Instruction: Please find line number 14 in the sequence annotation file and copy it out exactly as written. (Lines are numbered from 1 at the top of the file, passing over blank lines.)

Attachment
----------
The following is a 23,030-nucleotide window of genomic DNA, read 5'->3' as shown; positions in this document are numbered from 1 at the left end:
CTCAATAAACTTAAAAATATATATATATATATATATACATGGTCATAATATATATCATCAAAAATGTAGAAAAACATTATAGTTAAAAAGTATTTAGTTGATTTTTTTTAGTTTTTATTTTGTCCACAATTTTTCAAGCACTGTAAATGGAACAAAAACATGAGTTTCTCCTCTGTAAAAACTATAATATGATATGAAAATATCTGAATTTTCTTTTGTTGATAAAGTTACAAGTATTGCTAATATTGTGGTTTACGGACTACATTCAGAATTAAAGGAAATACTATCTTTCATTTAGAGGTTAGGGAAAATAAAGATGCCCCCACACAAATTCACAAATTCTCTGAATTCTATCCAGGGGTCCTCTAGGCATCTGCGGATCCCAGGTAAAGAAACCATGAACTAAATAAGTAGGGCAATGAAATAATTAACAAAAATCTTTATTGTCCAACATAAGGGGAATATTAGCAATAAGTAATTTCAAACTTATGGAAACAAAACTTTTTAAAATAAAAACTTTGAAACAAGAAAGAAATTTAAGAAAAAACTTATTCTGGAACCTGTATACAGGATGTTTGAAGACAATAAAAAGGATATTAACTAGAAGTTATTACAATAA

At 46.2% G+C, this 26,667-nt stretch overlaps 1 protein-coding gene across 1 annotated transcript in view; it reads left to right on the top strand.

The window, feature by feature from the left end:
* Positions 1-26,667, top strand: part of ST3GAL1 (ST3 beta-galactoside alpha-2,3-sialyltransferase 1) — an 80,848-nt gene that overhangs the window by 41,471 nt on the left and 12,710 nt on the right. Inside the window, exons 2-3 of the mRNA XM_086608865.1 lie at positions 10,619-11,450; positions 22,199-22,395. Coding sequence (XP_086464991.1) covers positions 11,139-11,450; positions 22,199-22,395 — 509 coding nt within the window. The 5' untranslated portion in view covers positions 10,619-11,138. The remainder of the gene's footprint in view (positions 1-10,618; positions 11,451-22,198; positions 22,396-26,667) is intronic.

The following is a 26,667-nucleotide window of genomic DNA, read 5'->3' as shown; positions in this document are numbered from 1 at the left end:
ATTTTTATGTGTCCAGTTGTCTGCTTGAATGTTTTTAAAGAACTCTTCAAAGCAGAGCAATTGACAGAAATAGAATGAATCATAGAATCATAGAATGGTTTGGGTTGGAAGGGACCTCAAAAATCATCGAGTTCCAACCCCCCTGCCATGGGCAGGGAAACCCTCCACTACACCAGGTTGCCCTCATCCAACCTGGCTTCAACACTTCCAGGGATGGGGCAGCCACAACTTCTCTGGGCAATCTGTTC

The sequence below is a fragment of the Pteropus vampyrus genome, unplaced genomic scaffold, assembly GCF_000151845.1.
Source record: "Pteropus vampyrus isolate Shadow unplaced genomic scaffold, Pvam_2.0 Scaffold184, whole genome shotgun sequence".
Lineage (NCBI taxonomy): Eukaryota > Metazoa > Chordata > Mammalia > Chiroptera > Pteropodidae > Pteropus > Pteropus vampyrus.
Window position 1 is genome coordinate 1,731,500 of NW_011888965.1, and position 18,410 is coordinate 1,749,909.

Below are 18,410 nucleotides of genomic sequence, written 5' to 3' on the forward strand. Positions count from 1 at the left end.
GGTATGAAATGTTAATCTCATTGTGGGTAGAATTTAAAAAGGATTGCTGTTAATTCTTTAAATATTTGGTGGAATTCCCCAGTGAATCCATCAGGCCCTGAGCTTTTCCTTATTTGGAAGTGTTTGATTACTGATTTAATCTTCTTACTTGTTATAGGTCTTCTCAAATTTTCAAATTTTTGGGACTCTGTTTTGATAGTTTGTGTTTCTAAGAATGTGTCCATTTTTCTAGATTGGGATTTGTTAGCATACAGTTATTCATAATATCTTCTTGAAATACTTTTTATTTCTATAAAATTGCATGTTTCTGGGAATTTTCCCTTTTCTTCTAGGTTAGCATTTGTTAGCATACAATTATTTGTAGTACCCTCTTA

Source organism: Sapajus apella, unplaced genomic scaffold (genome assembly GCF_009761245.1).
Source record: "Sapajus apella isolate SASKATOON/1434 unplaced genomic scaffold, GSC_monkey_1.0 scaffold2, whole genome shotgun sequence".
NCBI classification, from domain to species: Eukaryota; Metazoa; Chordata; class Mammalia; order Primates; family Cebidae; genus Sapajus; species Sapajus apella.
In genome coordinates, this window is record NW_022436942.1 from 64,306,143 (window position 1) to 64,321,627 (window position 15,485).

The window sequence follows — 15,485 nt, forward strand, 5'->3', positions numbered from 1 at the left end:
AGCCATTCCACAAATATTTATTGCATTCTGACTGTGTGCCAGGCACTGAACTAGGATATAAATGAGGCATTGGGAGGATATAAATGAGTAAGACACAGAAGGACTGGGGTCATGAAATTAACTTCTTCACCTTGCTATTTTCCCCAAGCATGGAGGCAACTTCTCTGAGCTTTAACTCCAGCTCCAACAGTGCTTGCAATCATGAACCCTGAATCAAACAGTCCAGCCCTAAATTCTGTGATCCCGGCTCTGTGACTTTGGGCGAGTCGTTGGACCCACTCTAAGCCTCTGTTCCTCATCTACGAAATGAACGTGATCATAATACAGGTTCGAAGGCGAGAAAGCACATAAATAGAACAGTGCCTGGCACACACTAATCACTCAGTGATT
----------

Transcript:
Source organism: Sapajus apella, unplaced genomic scaffold (genome assembly GCF_009761245.1).